Under the Bill, this right will be extended to financial institutions, and to accounts that permit transactions in transferable securities.
Politically Exposed Persons (PEPS)
Measures that previously applied only to PEPs resident outside of Ireland will now also apply to PEPs resident in Ireland. Specific steps must also be taken where the PEP is a beneficiary of a life
Enhanced Customer Due Diligence (EDD)
Designated persons will have to carry out EDD when:
- dealing with a customer residing or established in a high-risk third country; or
- a relationship or transaction presents a higher degree of risk.
Relying on Third Parties
The circumstances in which a designated person can rely on a third party to carry out CDD will be expanded to provide that (if certain conditions are met) a designated person can also rely on
a third party established in a third country if it is a branch or majority-owned subsidiary of a designated person established in the EU.
A designated person will not be required to carry out various CDD measures in respect of electronic money payment instruments if certain conditions are met.
Policies and Procedures
Matters to be included
The Bill expands the list of matters which must be included in a designated person’s ML/TF policies and procedures, including measures to be taken to prevent risks which may arise from new
Groups of companies will be required to have group-wide policies and procedures for preventing and detecting ML/TF which must be implemented by any designated person within the group. If an Irish company that is a designated person operates a branch or majority-owned subsidiary, it must adopt and apply group-wide policies and procedures. If it has a subsidiary in another EU Member State, it must comply with the local laws that transpose MLD4. If the subsidiary is in a third country with less strict ML laws, it must apply Irish ML/TF law. If a third country does not allow the group’s policies and procedures to be applied, the designated person must ensure that additional measures are applied and notify the competent authority. Suspicious transaction reports must be shared with the group, subject to the restrictions around tipping-off.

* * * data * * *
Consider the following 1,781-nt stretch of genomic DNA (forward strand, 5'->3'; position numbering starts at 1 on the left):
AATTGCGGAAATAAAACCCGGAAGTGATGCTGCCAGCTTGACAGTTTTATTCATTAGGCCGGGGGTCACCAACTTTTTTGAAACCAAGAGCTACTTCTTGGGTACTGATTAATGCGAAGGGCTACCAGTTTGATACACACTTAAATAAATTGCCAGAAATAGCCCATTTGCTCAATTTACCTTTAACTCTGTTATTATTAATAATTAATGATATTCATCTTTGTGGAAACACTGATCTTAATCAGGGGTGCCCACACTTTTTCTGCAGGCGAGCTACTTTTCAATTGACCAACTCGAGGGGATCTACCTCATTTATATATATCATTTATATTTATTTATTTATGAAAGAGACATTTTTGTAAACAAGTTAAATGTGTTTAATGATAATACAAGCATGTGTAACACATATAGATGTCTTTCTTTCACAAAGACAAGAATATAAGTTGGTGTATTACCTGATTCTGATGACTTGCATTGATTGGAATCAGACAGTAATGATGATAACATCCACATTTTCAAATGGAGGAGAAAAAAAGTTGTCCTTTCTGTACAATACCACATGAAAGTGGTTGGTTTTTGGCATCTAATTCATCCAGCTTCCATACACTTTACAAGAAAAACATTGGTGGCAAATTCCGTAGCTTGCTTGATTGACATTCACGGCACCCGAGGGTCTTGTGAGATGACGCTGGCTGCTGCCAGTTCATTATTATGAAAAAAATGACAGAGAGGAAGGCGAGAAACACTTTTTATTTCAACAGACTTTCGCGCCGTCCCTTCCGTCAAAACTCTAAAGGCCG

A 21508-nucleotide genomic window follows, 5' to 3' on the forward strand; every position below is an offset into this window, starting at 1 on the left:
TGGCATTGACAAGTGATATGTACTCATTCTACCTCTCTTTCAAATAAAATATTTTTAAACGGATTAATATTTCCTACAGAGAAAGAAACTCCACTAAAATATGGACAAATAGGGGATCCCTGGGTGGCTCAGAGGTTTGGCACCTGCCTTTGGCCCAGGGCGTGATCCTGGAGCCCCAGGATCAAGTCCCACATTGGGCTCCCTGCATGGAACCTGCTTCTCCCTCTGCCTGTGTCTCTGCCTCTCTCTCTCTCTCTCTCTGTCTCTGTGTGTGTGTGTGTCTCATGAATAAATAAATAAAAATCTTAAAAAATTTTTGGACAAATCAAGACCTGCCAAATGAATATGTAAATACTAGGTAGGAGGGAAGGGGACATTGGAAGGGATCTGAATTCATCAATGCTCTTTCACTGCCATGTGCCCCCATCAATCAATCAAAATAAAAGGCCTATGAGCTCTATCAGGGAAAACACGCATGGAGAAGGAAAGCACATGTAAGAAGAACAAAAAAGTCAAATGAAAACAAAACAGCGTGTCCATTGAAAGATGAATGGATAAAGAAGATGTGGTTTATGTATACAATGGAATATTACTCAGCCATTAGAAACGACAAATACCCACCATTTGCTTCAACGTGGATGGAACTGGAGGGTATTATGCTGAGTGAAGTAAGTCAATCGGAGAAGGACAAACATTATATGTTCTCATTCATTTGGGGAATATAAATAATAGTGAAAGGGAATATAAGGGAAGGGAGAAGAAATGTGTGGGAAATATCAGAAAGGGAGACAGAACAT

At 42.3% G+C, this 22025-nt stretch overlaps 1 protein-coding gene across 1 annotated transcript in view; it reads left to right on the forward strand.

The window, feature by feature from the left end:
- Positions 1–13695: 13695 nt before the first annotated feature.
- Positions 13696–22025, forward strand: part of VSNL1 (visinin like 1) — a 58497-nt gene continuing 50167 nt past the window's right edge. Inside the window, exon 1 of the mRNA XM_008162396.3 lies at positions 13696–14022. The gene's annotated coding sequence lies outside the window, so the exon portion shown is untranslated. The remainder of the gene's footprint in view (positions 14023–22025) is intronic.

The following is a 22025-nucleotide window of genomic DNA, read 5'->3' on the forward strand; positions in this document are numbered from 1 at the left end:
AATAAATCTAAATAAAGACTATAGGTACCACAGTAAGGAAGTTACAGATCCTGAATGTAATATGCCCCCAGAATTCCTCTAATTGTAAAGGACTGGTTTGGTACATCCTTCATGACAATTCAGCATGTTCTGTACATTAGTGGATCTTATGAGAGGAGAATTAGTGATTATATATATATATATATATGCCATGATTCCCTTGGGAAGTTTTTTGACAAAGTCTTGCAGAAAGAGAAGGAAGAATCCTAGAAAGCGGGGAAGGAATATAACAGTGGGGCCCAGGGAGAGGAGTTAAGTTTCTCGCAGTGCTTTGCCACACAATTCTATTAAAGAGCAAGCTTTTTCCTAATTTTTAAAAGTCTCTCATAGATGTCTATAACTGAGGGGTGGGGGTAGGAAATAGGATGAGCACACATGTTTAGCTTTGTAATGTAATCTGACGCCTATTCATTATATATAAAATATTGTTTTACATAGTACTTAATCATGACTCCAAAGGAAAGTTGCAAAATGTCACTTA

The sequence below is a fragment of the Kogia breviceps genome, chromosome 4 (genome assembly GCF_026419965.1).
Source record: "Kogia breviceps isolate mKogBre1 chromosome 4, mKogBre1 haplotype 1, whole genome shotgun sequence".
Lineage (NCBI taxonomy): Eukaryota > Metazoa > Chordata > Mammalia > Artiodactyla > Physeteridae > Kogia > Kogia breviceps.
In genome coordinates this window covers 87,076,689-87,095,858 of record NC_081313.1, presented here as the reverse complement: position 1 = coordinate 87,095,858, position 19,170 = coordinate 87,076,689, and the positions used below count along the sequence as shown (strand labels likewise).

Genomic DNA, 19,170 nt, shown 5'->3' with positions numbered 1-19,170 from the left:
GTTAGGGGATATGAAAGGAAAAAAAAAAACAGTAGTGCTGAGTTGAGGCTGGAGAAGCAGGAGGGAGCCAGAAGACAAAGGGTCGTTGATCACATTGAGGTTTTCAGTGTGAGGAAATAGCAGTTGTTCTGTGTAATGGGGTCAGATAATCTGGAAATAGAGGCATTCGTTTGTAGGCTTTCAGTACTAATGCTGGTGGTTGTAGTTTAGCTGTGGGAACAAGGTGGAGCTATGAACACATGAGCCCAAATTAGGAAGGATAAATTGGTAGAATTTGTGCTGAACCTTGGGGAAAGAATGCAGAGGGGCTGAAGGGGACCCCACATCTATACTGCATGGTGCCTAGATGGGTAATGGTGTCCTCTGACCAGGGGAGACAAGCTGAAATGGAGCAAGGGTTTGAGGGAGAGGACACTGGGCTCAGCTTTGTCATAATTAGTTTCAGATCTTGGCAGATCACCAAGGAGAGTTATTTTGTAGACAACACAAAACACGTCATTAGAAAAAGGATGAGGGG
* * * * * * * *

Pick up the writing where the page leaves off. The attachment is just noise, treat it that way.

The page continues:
The Bill updates the definition of “financial institution” to take account of updates to previous EU Directives, and also defines “collective investment undertaking” (being a UCITS authorised under the 2011 Irish UCITS Regulations, a UCITS management company authorised under the 2011 Irish UCITS Regulations, an AIF within the meaning of the 2013 Irish AIFMD Regulations, or an AIFM within the meaning of the 2013 Irish AIFMD Regulations). A “collective investment undertaking” that markets or otherwise offers its units or shares was already a “financial institution” under the 2010 Act – the Bill simply defines that term.
Registering with the Central Bank
Certain financial institutions that are not already authorised by or registered with the Central Bank will be required to register certain details with the Central Bank to enable it to identify those who are responsible for supervising ML generally.
The Bill also provides an exception for legal professionals from the restriction on providing a service to someone who has not provided them with the necessary AML information/documents – the legal professional can continue to provide the service if they are ascertaining the person’s legal position, or representing them in legal proceedings.
High-Value Goods Dealers
Dealers in high-value goods will now be in-scope where they make or receive cash payments of €10,000 or more (the threshold is currently €15,000).
The conditional ban on banks entering into correspondent banking relationships with banks outside the EU has been extended to financial institutions.